Thursday 23 June 2011

MoCS leader: Taib's denial raises more questions

Movement for Change, Sarawak (MoCS) leader Francis Siah said Chief Minister Abdul Taib Mahmud's denial of having a secret bank account in Switzerland poses more questions than answers.

"Next, we expect him to say he has no Deutche Bank account in Germany. Later, he will probably say that he is broke," Siah said yesterday.

In a personal statement read yesterday in the state legislative assembly, Taib insisted that he had no secret account, accusing the Bruno Manser Fund (BMF) of spreading falsehoods about the Sarawak state government and him.

MoCS leader Francis SiahThe long serving chief minister also accused BMF of making scurrilous and scandalous allegations.

In a statement, Siah (right) said, "It is the vintage Taib who always put the blame on the 'political motives of others' to all his personal woes.

"Taib is an expert in political shadow boxing. He is well known for pointing his fingers at shadows," he said, pointing out that Taib has not responded to allegations of corruption and abuse of power or accusations related to his mass wealth and capital flight appearing in the Sarawak Report and other whistleblower websites.

"MoCS asks Taib to openly tell the people that he is a clean man and had not abused his power as Sarawak CM to enrich himself, family members and cronies," Siah said.
Sarawak PKR chief Baru Bian said it was "quite unfortunate" that Taib's statement was not put up for debate.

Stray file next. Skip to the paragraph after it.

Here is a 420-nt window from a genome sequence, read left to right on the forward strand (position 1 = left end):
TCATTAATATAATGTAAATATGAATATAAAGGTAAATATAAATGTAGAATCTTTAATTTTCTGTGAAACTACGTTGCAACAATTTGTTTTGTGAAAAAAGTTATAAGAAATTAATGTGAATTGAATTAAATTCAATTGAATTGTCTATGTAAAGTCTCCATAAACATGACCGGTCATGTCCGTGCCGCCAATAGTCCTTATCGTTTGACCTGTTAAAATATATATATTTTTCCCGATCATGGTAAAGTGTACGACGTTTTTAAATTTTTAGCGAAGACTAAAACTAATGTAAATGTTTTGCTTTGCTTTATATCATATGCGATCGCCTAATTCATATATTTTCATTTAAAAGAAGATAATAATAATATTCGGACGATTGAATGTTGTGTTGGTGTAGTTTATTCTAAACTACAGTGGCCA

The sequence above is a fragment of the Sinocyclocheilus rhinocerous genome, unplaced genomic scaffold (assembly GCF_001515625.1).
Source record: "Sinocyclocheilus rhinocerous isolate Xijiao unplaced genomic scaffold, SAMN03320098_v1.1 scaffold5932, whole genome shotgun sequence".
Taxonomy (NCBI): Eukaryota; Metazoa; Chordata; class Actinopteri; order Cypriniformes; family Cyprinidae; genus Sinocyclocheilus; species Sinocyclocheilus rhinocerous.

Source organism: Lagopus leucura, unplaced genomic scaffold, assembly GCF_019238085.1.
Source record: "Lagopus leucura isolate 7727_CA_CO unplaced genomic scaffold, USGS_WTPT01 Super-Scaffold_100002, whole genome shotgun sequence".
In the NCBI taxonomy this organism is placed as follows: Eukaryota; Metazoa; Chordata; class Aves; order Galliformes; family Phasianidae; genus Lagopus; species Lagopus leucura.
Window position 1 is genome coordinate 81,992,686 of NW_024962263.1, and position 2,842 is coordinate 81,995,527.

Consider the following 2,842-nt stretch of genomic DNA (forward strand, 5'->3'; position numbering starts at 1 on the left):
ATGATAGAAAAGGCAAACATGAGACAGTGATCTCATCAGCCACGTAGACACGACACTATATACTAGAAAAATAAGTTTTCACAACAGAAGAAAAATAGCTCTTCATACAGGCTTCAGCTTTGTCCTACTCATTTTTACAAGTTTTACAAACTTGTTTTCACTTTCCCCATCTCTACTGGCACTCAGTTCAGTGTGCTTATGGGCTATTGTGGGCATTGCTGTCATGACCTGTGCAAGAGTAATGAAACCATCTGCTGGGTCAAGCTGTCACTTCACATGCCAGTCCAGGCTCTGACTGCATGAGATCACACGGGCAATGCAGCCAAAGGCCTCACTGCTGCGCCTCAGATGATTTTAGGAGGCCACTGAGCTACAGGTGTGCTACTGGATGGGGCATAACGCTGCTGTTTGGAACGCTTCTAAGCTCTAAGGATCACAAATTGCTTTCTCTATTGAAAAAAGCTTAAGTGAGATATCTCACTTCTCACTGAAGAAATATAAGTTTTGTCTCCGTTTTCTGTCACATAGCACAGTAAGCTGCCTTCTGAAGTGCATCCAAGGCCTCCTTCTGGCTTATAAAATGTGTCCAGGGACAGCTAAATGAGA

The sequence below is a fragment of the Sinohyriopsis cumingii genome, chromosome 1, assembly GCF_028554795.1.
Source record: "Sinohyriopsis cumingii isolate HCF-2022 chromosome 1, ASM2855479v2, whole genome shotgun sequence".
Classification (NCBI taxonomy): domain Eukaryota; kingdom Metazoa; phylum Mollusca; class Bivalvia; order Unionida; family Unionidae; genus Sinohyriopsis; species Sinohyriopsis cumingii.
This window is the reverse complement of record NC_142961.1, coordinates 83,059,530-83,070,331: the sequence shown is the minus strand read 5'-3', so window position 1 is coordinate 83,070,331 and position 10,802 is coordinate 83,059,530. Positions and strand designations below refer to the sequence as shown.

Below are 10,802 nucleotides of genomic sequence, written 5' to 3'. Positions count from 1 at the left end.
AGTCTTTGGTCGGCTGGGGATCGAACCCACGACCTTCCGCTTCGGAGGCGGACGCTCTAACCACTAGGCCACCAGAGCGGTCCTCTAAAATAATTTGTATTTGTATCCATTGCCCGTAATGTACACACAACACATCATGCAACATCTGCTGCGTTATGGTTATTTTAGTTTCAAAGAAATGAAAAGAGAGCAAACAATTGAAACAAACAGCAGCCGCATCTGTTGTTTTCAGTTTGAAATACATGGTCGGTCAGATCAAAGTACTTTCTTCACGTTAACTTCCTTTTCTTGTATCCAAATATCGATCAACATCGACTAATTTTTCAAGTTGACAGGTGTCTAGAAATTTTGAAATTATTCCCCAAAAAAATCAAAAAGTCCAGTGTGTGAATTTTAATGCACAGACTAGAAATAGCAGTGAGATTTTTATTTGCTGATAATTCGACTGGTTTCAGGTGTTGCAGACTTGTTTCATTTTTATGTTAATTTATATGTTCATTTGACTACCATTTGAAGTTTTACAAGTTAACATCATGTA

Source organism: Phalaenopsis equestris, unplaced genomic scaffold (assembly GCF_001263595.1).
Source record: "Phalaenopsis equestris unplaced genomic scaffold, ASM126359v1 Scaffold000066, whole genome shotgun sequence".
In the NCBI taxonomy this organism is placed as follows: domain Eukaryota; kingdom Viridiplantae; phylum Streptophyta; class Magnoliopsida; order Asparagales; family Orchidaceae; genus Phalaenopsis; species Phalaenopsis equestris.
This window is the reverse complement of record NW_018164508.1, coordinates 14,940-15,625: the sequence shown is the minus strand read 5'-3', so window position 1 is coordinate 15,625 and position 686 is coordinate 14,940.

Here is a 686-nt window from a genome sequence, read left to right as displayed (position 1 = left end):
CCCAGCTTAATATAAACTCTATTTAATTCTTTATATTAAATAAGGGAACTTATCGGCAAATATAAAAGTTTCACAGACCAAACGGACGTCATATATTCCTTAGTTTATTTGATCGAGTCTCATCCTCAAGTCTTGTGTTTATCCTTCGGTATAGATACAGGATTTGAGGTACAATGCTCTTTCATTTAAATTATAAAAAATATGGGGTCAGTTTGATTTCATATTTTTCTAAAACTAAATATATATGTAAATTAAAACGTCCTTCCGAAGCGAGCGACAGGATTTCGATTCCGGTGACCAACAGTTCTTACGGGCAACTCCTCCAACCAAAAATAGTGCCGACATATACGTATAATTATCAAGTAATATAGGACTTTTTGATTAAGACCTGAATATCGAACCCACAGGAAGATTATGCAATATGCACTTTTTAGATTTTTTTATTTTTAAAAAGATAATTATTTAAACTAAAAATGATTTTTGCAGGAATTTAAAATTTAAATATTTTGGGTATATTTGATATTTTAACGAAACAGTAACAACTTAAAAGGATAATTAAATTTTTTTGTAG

He added there was no mention of whether Taib's letter had been replied to and that PKR would be interested to know what Taib wrote.

"As it has been reported that this involves MACC, we hope that the whole investigation will continue on in spite of the explanations he (Taib) made in the Dewan.

"If there is really truth in it, then of course it is of concern to the public at large, especially Sarawakians," he said.

Baru, who is also the Ba'Kelalan state assemblyperson, said there was nothing particularly significant about the statement.

"You need to have concrete facts and evidence and decisions made either by the Swiss President or authority of Switzerland, or even from MACC. The report we hear is about an ongoing kind of investigation, so as for now, we'll leave it as it is.

"Unless they come up with a conclusion, it's nothing that would wipe out any doubts or anything for that matter," he said.

Confronting the issue head on

Land Development Minister James Masing said he believed Taib is innocent of all the corruption allegations hurled at him and praised Taib for his handling of the issue.

"It is very good for him (Taib) to tackle the issue straight on.

"That is what I expected a leader to do. As a politician you must not hide anything. If you have nothing to hide then go straight on because we are judged by public perception," Masing said.

NONEMasing added that he was "impressed and satisfied" with Taib's answer and he eagerly awaits a response from Swiss authorities.
"The onus of proof is from the other side," Masing stressed, adding that he public had always made judgment based on emotion.
"We are not judged by the fine lines of the law. We are judged by allegations, half truths and lies."

Second Minister of Finance Wong Soon Koh said Taib's statement yesterday made it known to the whole world that the graft allegations were unfair to him.

"Of course once the allegation is made and published in the press, not only the image of the Chief Minister but the state government of Sarawak may be tarnished," he lamented.

He said Taib's personal statement intended to redeem himself and to clear his name.
"I think it is the right thing to do," Wong said.

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